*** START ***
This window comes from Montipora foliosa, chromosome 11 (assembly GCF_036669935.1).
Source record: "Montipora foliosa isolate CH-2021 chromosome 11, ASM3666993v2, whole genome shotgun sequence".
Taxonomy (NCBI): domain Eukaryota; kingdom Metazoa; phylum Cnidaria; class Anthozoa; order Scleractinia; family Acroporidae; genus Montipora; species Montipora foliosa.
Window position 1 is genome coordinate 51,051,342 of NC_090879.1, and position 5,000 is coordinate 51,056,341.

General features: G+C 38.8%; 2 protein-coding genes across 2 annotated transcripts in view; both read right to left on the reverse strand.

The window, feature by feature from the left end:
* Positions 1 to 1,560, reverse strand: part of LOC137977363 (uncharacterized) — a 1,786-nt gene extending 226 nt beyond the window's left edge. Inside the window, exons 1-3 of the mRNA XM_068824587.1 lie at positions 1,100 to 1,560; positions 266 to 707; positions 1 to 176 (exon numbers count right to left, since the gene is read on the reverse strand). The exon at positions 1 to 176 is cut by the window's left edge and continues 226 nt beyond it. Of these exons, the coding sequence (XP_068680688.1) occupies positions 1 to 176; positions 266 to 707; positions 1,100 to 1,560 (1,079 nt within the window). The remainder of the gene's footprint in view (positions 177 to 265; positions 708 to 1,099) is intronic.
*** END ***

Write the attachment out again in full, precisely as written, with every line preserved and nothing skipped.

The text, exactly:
This window comes from Montipora foliosa, chromosome 11 (assembly GCF_036669935.1).
Source record: "Montipora foliosa isolate CH-2021 chromosome 11, ASM3666993v2, whole genome shotgun sequence".
Taxonomy (NCBI): domain Eukaryota; kingdom Metazoa; phylum Cnidaria; class Anthozoa; order Scleractinia; family Acroporidae; genus Montipora; species Montipora foliosa.
Window position 1 is genome coordinate 51,051,342 of NC_090879.1, and position 5,000 is coordinate 51,056,341.

General features: G+C 38.8%; 2 protein-coding genes across 2 annotated transcripts in view; both read right to left on the reverse strand.

The window, feature by feature from the left end:
* Positions 1 to 1,560, reverse strand: part of LOC137977363 (uncharacterized) — a 1,786-nt gene extending 226 nt beyond the window's left edge. Inside the window, exons 1-3 of the mRNA XM_068824587.1 lie at positions 1,100 to 1,560; positions 266 to 707; positions 1 to 176 (exon numbers count right to left, since the gene is read on the reverse strand). The exon at positions 1 to 176 is cut by the window's left edge and continues 226 nt beyond it. Of these exons, the coding sequence (XP_068680688.1) occupies positions 1 to 176; positions 266 to 707; positions 1,100 to 1,560 (1,079 nt within the window). The remainder of the gene's footprint in view (positions 177 to 265; positions 708 to 1,099) is intronic.